Your horse’s feeding program is about more than just the price you pay for each bag of feed. It’s important when evaluating your horse’s feeding program to look at the whole picture from forage to concentrate to supplements.
Use this checklist to evaluate your horse’s program:
Does your horse have any underlying health issues? Have your equine veterinarian look over your horse and assess any potential issues. If your horse has ulcers, insulin resistance, Cushing’s or other health issues, it will affect how to make the best feeding decisions.
Have your horse’s teeth been floated recently by an equine dentist or vet? Your horse’s teeth are his first point of contact with his feed. If he is unable to chew adequately, it can affect his ability to digest feed. Horses should have their teeth looked at approximately once per year by a trained professional.
Is your horse on a deworming program? Worms will reduce your horse’s ability to digest and absorb vital nutrients effectively. Consult your veterinarian for the latest deworming strategies.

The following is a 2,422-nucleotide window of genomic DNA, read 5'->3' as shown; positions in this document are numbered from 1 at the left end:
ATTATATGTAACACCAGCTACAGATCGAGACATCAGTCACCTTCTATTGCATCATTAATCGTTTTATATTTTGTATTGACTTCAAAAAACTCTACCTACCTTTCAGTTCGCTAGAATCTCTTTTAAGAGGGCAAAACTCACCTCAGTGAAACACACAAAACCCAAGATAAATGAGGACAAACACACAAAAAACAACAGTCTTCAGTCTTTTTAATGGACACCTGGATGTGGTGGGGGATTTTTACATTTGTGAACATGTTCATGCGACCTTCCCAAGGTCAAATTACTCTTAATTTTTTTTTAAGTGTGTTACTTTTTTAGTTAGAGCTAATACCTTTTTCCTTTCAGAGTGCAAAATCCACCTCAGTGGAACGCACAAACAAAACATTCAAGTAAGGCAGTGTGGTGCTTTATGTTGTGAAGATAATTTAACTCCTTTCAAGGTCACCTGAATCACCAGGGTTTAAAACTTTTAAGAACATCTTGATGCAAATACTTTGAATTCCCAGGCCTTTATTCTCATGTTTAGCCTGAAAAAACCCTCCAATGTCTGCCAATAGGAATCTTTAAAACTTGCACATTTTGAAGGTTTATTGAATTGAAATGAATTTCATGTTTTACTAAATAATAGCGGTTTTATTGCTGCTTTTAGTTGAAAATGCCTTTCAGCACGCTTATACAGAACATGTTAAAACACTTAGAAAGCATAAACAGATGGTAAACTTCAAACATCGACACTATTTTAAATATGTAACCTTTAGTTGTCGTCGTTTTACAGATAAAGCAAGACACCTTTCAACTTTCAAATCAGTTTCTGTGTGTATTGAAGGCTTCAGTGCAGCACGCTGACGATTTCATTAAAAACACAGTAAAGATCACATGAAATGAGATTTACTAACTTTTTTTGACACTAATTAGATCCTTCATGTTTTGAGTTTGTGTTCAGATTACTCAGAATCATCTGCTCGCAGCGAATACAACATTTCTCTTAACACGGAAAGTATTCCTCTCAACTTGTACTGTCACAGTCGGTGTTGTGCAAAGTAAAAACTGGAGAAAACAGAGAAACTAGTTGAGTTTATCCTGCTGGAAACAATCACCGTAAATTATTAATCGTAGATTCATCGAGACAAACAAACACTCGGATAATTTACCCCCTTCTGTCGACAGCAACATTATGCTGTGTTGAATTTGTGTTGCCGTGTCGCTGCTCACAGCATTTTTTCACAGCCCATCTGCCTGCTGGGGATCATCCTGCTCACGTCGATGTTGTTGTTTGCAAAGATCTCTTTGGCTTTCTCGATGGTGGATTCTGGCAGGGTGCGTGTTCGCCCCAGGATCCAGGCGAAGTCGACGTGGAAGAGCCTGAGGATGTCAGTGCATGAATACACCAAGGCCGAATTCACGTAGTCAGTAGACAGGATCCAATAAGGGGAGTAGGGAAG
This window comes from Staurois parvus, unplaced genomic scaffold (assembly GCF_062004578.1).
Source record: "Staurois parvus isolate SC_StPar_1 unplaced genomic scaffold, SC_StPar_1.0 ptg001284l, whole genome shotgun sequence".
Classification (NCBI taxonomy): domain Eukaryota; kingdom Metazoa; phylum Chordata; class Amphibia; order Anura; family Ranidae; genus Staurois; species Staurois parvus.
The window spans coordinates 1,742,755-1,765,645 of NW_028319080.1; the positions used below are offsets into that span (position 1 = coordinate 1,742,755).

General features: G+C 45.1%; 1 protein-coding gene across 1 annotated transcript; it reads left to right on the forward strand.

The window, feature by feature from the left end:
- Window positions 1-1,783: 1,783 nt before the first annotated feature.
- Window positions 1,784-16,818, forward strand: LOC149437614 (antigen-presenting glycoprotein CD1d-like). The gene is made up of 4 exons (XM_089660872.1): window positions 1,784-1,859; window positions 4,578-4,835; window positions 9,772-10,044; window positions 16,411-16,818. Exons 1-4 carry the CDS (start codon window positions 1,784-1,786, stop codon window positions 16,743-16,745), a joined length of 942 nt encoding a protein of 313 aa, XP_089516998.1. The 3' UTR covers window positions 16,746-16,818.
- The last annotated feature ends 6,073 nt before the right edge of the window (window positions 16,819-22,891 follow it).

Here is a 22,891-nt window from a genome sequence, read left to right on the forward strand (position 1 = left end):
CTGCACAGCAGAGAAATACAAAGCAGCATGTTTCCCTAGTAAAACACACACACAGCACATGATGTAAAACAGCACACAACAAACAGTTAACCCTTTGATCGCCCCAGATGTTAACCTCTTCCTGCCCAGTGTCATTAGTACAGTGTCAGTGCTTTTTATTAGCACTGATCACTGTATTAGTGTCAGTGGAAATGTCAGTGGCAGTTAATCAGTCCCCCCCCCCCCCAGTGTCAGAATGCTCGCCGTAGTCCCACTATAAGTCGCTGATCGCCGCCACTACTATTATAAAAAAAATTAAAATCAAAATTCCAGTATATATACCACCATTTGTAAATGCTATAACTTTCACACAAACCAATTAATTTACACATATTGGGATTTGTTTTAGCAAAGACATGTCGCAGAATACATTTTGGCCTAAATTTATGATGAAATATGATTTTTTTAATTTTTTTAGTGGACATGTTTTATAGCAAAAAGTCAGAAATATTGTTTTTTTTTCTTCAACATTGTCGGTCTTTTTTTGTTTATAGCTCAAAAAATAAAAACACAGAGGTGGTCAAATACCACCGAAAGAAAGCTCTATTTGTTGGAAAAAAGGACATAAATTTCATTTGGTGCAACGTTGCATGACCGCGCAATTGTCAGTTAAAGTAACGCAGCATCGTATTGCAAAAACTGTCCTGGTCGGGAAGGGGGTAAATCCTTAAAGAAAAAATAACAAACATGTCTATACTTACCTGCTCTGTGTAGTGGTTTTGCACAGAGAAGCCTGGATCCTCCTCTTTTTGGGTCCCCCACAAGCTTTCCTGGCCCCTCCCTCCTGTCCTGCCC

What is your horse’s forage situation? A horse should eat at least 1-2% of their body weight in forage per day, and this can be a combination of fresh grass and hay. You cannot judge a hay’s quality by looking at it – have your forage analyzed to know its actual nutritional value when developing your feeding program.
Do you weigh your feed in pounds? It’s important to weigh your feed in pounds, not quarts, scoops, coffee cans or tupperware containers. Invest in a scale if you don’t already have one.
Are you adding supplements? Calculate the cost per day of the supplements your horse is on and factor that into your feed program expenses. Whether you are adding an oil for fat, forage additives like hay pellets or beet pulp, or another supplement, these expenses factor into your feed bill.
Feed as you need
Start with a high quality forage, and add a concentrate if your horse’s energy requirements are not met. Use a high quality feed concentrate that takes your horse’s weight, health and activity level into account. Add supplements when your horse has a specific nutritional need that needs to be addressed beyond the foundation that your feed program offers.
Questions? Call the Cavalor office for your local representative’s contact information for help formulating your horse’s Cavalor feeding program.